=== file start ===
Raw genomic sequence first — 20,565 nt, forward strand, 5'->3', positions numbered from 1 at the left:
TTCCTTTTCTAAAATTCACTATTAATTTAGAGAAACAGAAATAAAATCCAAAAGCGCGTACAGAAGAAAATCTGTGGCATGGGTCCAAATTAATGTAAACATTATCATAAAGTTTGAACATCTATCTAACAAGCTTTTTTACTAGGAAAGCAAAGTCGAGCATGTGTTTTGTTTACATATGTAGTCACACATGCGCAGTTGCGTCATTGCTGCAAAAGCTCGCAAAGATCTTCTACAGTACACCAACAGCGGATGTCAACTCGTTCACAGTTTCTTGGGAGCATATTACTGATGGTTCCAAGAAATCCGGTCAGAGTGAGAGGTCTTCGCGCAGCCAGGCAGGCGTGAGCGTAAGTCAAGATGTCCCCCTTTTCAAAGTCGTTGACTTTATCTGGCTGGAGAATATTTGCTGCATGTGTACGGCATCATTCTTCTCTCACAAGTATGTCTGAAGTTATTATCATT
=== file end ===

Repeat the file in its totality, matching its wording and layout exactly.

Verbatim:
Raw genomic sequence first — 20,565 nt, forward strand, 5'->3', positions numbered from 1 at the left:
TTCCTTTTCTAAAATTCACTATTAATTTAGAGAAACAGAAATAAAATCCAAAAGCGCGTACAGAAGAAAATCTGTGGCATGGGTCCAAATTAATGTAAACATTATCATAAAGTTTGAACATCTATCTAACAAGCTTTTTTACTAGGAAAGCAAAGTCGAGCATGTGTTTTGTTTACATATGTAGTCACACATGCGCAGTTGCGTCATTGCTGCAAAAGCTCGCAAAGATCTTCTACAGTACACCAACAGCGGATGTCAACTCGTTCACAGTTTCTTGGGAGCATATTACTGATGGTTCCAAGAAATCCGGTCAGAGTGAGAGGTCTTCGCGCAGCCAGGCAGGCGTGAGCGTAAGTCAAGATGTCCCCCTTTTCAAAGTCGTTGACTTTATCTGGCTGGAGAATATTTGCTGCATGTGTACGGCATCATTCTTCTCTCACAAGTATGTCTGAAGTTATTATCATT